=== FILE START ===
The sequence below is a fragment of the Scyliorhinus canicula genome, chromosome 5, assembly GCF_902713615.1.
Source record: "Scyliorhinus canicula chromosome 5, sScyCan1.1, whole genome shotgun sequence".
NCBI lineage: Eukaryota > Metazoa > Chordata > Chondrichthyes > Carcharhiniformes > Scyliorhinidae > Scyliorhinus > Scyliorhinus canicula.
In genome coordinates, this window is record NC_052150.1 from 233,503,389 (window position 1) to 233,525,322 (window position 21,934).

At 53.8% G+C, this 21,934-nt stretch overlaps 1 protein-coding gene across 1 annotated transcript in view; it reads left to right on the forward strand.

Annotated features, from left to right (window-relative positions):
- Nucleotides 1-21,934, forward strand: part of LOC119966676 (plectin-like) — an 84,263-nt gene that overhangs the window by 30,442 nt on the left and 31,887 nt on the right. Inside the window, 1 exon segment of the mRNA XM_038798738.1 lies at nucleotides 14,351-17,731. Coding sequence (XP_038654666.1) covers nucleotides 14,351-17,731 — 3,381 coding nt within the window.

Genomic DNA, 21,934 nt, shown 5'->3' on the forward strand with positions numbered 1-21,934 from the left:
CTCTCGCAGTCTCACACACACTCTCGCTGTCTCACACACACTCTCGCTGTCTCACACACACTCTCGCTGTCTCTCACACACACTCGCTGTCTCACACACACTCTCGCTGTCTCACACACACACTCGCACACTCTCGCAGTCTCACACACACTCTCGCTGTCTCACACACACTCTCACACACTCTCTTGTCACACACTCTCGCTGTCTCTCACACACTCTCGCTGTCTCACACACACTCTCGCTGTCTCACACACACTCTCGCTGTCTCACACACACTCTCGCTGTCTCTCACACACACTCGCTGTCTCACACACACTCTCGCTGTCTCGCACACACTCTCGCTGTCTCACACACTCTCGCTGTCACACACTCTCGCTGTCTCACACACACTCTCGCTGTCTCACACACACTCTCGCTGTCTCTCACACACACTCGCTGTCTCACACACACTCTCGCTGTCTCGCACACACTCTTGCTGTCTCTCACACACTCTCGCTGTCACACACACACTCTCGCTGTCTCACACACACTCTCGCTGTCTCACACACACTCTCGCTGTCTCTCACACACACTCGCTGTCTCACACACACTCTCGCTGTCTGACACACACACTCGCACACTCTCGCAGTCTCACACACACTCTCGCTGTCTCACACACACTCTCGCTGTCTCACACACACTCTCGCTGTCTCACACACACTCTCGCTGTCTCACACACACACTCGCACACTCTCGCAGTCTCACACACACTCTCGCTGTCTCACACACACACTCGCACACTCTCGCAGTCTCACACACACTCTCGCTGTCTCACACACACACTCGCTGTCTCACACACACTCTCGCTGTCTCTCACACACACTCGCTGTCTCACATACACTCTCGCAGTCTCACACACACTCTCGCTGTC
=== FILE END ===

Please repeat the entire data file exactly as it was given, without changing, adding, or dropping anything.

The sequence below is a fragment of the Scyliorhinus canicula genome, chromosome 5, assembly GCF_902713615.1.
Source record: "Scyliorhinus canicula chromosome 5, sScyCan1.1, whole genome shotgun sequence".
NCBI lineage: Eukaryota > Metazoa > Chordata > Chondrichthyes > Carcharhiniformes > Scyliorhinidae > Scyliorhinus > Scyliorhinus canicula.
In genome coordinates, this window is record NC_052150.1 from 233,503,389 (window position 1) to 233,525,322 (window position 21,934).

At 53.8% G+C, this 21,934-nt stretch overlaps 1 protein-coding gene across 1 annotated transcript in view; it reads left to right on the forward strand.

Annotated features, from left to right (window-relative positions):
- Nucleotides 1-21,934, forward strand: part of LOC119966676 (plectin-like) — an 84,263-nt gene that overhangs the window by 30,442 nt on the left and 31,887 nt on the right. Inside the window, 1 exon segment of the mRNA XM_038798738.1 lies at nucleotides 14,351-17,731. Coding sequence (XP_038654666.1) covers nucleotides 14,351-17,731 — 3,381 coding nt within the window.

Genomic DNA, 21,934 nt, shown 5'->3' on the forward strand with positions numbered 1-21,934 from the left:
CTCTCGCAGTCTCACACACACTCTCGCTGTCTCACACACACTCTCGCTGTCTCACACACACTCTCGCTGTCTCTCACACACACTCGCTGTCTCACACACACTCTCGCTGTCTCACACACACACTCGCACACTCTCGCAGTCTCACACACACTCTCGCTGTCTCACACACACTCTCACACACTCTCTTGTCACACACTCTCGCTGTCTCTCACACACTCTCGCTGTCTCACACACACTCTCGCTGTCTCACACACACTCTCGCTGTCTCACACACACTCTCGCTGTCTCTCACACACACTCGCTGTCTCACACACACTCTCGCTGTCTCGCACACACTCTCGCTGTCTCACACACTCTCGCTGTCACACACTCTCGCTGTCTCACACACACTCTCGCTGTCTCACACACACTCTCGCTGTCTCTCACACACACTCGCTGTCTCACACACACTCTCGCTGTCTCGCACACACTCTTGCTGTCTCTCACACACTCTCGCTGTCACACACACACTCTCGCTGTCTCACACACACTCTCGCTGTCTCACACACACTCTCGCTGTCTCTCACACACACTCGCTGTCTCACACACACTCTCGCTGTCTGACACACACACTCGCACACTCTCGCAGTCTCACACACACTCTCGCTGTCTCACACACACTCTCGCTGTCTCACACACACTCTCGCTGTCTCACACACACTCTCGCTGTCTCACACACACACTCGCACACTCTCGCAGTCTCACACACACTCTCGCTGTCTCACACACACACTCGCACACTCTCGCAGTCTCACACACACTCTCGCTGTCTCACACACACACTCGCTGTCTCACACACACTCTCGCTGTCTCTCACACACACTCGCTGTCTCACATACACTCTCGCAGTCTCACACACACTCTCGCTGTC